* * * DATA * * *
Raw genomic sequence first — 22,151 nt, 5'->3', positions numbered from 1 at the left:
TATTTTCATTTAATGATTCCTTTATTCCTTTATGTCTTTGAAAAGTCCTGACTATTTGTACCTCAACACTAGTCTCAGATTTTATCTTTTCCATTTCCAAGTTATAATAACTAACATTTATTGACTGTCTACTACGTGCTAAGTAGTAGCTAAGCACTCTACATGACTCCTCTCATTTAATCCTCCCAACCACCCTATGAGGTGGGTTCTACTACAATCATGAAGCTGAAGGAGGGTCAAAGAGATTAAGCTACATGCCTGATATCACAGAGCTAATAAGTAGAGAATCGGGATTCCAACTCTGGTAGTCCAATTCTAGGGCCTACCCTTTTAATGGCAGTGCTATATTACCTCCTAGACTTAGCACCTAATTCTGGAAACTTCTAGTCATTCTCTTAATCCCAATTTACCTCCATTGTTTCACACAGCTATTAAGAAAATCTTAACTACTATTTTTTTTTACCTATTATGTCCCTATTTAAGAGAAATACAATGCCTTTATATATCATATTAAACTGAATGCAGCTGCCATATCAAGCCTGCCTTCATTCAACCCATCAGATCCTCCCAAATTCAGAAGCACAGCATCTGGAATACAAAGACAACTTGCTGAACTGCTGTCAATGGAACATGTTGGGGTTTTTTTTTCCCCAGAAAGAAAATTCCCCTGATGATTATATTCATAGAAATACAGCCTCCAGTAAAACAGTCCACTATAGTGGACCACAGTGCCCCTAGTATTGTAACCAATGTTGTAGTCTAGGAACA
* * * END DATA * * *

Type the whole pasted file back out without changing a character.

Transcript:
Raw genomic sequence first — 22,151 nt, 5'->3', positions numbered from 1 at the left:
TATTTTCATTTAATGATTCCTTTATTCCTTTATGTCTTTGAAAAGTCCTGACTATTTGTACCTCAACACTAGTCTCAGATTTTATCTTTTCCATTTCCAAGTTATAATAACTAACATTTATTGACTGTCTACTACGTGCTAAGTAGTAGCTAAGCACTCTACATGACTCCTCTCATTTAATCCTCCCAACCACCCTATGAGGTGGGTTCTACTACAATCATGAAGCTGAAGGAGGGTCAAAGAGATTAAGCTACATGCCTGATATCACAGAGCTAATAAGTAGAGAATCGGGATTCCAACTCTGGTAGTCCAATTCTAGGGCCTACCCTTTTAATGGCAGTGCTATATTACCTCCTAGACTTAGCACCTAATTCTGGAAACTTCTAGTCATTCTCTTAATCCCAATTTACCTCCATTGTTTCACACAGCTATTAAGAAAATCTTAACTACTATTTTTTTTTACCTATTATGTCCCTATTTAAGAGAAATACAATGCCTTTATATATCATATTAAACTGAATGCAGCTGCCATATCAAGCCTGCCTTCATTCAACCCATCAGATCCTCCCAAATTCAGAAGCACAGCATCTGGAATACAAAGACAACTTGCTGAACTGCTGTCAATGGAACATGTTGGGGTTTTTTTTTCCCCAGAAAGAAAATTCCCCTGATGATTATATTCATAGAAATACAGCCTCCAGTAAAACAGTCCACTATAGTGGACCACAGTGCCCCTAGTATTGTAACCAATGTTGTAGTCTAGGAACA